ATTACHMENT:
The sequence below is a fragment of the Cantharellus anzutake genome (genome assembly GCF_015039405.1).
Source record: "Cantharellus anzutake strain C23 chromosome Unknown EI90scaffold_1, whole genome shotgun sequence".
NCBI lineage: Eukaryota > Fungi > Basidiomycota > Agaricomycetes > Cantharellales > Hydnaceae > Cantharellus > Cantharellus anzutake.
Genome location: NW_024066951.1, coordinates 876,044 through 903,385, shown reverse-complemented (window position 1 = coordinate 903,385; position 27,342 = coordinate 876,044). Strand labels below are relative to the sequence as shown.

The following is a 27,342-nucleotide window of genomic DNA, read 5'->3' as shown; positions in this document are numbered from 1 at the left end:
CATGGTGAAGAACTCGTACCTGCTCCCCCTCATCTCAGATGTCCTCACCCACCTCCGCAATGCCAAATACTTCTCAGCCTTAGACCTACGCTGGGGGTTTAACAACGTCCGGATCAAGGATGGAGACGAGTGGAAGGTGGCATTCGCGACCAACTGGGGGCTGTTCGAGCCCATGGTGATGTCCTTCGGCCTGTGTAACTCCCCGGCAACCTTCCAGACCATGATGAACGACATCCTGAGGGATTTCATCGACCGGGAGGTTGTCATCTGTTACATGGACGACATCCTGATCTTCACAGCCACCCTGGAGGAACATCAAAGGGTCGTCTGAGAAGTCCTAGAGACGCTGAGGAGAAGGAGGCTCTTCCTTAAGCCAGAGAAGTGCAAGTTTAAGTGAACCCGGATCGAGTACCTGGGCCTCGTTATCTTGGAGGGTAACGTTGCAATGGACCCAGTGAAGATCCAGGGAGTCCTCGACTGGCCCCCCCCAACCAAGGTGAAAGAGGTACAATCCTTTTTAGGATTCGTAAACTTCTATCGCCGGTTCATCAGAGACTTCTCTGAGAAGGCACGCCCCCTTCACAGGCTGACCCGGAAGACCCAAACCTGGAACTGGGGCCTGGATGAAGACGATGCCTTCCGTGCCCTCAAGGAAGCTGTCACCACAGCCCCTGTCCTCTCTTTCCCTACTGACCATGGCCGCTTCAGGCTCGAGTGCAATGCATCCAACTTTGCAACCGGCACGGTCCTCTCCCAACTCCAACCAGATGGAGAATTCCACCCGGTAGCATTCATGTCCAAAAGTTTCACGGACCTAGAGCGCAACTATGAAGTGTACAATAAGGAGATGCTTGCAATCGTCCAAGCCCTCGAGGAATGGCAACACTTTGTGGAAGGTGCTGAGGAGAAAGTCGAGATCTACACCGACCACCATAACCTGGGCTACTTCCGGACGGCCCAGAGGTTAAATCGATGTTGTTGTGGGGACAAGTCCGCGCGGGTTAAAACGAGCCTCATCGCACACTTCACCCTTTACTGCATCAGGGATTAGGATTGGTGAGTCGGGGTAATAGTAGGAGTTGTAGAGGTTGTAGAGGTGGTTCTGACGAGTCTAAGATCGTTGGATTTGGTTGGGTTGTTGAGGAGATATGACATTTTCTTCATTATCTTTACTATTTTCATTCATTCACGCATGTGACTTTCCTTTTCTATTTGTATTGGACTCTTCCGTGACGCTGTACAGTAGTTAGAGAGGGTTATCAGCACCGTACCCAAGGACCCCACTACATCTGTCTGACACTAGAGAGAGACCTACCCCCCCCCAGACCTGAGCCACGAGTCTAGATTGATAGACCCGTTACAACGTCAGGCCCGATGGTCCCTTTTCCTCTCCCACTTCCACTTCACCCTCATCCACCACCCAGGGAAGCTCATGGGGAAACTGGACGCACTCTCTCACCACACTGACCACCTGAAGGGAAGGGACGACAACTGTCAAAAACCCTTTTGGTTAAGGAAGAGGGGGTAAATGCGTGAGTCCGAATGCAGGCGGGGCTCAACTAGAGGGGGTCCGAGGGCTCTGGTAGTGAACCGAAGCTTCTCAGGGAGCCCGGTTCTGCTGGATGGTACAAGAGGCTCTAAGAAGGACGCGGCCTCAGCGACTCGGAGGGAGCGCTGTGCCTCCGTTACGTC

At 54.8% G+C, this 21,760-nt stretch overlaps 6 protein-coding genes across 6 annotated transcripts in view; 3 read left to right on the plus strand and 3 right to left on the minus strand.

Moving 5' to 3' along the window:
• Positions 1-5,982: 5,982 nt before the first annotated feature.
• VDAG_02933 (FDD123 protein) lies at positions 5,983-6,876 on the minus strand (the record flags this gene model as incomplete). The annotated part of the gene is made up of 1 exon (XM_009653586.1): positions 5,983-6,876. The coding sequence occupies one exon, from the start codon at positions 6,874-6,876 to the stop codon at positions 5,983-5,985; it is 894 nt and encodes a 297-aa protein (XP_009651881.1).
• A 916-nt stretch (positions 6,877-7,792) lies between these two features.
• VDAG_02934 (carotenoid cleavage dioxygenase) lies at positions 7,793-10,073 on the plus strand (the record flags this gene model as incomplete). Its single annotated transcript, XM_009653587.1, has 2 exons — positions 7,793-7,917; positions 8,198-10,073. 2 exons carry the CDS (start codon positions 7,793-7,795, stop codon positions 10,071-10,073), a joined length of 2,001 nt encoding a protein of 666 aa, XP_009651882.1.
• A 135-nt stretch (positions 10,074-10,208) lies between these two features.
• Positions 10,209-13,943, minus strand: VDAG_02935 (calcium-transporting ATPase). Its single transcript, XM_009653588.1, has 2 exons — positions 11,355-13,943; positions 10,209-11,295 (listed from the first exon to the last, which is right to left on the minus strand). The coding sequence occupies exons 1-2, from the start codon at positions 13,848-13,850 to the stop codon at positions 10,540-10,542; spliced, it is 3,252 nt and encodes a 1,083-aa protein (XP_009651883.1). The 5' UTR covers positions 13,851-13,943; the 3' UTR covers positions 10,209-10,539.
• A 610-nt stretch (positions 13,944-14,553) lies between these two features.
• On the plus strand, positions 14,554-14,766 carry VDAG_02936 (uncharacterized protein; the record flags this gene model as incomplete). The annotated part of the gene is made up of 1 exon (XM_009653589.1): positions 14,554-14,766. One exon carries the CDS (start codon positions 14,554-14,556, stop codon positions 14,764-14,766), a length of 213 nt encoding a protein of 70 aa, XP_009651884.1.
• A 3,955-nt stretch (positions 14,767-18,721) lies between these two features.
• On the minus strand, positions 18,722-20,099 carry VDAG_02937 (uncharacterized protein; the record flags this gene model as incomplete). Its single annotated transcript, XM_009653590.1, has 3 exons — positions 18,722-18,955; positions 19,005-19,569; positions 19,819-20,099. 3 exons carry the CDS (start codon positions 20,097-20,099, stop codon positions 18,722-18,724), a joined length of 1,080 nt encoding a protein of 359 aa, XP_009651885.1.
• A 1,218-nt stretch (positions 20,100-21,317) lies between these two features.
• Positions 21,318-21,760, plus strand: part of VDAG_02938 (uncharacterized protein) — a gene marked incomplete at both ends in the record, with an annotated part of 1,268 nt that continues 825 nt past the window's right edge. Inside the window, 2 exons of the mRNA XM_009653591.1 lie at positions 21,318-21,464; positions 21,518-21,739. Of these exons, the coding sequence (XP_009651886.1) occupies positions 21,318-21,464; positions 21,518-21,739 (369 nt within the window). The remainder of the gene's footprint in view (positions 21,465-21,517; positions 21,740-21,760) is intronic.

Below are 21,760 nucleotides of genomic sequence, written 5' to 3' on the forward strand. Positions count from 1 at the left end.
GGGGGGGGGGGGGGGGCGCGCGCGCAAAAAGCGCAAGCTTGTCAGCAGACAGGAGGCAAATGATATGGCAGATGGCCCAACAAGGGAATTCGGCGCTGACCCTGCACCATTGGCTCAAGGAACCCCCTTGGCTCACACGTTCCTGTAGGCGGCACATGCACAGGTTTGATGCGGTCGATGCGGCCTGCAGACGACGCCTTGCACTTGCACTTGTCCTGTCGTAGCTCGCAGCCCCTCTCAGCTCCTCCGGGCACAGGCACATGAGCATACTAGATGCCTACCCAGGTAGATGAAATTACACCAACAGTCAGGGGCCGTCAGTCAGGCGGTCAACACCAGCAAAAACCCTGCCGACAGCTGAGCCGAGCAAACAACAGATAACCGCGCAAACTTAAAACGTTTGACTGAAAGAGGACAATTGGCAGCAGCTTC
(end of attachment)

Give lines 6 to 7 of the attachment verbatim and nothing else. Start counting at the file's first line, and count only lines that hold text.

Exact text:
CATGGTGAAGAACTCGTACCTGCTCCCCCTCATCTCAGATGTCCTCACCCACCTCCGCAATGCCAAATACTTCTCAGCCTTAGACCTACGCTGGGGGTTTAACAACGTCCGGATCAAGGATGGAGACGAGTGGAAGGTGGCATTCGCGACCAACTGGGGGCTGTTCGAGCCCATGGTGATGTCCTTCGGCCTGTGTAACTCCCCGGCAACCTTCCAGACCATGATGAACGACATCCTGAGGGATTTCATCGACCGGGAGGTTGTCATCTGTTACATGGACGACATCCTGATCTTCACAGCCACCCTGGAGGAACATCAAAGGGTCGTCTGAGAAGTCCTAGAGACGCTGAGGAGAAGGAGGCTCTTCCTTAAGCCAGAGAAGTGCAAGTTTAAGTGAACCCGGATCGAGTACCTGGGCCTCGTTATCTTGGAGGGTAACGTTGCAATGGACCCAGTGAAGATCCAGGGAGTCCTCGACTGGCCCCCCCCAACCAAGGTGAAAGAGGTACAATCCTTTTTAGGATTCGTAAACTTCTATCGCCGGTTCATCAGAGACTTCTCTGAGAAGGCACGCCCCCTTCACAGGCTGACCCGGAAGACCCAAACCTGGAACTGGGGCCTGGATGAAGACGATGCCTTCCGTGCCCTCAAGGAAGCTGTCACCACAGCCCCTGTCCTCTCTTTCCCTACTGACCATGGCCGCTTCAGGCTCGAGTGCAATGCATCCAACTTTGCAACCGGCACGGTCCTCTCCCAACTCCAACCAGATGGAGAATTCCACCCGGTAGCATTCATGTCCAAAAGTTTCACGGACCTAGAGCGCAACTATGAAGTGTACAATAAGGAGATGCTTGCAATCGTCCAAGCCCTCGAGGAATGGCAACACTTTGTGGAAGGTGCTGAGGAGAAAGTCGAGATCTACACCGACCACCATAACCTGGGCTACTTCCGGACGGCCCAGAGGTTAAATCGATGTTGTTGTGGGGACAAGTCCGCGCGGGTTAAAACGAGCCTCATCGCACACTTCACCCTTTACTGCATCAGGGATTAGGATTGGTGAGTCGGGGTAATAGTAGGAGTTGTAGAGGTTGTAGAGGTGGTTCTGACGAGTCTAAGATCGTTGGATTTGGTTGGGTTGTTGAGGAGATATGACATTTTCTTCATTATCTTTACTATTTTCATTCATTCACGCATGTGACTTTCCTTTTCTATTTGTATTGGACTCTTCCGTGACGCTGTACAGTAGTTAGAGAGGGTTATCAGCACCGTACCCAAGGACCCCACTACATCTGTCTGACACTAGAGAGAGACCTACCCCCCCCCAGACCTGAGCCACGAGTCTAGATTGATAGACCCGTTACAACGTCAGGCCCGATGGTCCCTTTTCCTCTCCCACTTCCACTTCACCCTCATCCACCACCCAGGGAAGCTCATGGGGAAACTGGACGCACTCTCTCACCACACTGACCACCTGAAGGGAAGGGACGACAACTGTCAAAAACCCTTTTGGTTAAGGAAGAGGGGGTAAATGCGTGAGTCCGAATGCAGGCGGGGCTCAACTAGAGGGGGTCCGAGGGCTCTGGTAGTGAACCGAAGCTTCTCAGGGAGCCCGGTTCTGCTGGATGGTACAAGAGGCTCTAAGAAGGACGCGGCCTCAGCGACTCGGAGGGAGCGCTGTGCCTCCGTTACGTC

At 54.8% G+C, this 21,760-nt stretch overlaps 6 protein-coding genes across 6 annotated transcripts in view; 3 read left to right on the plus strand and 3 right to left on the minus strand.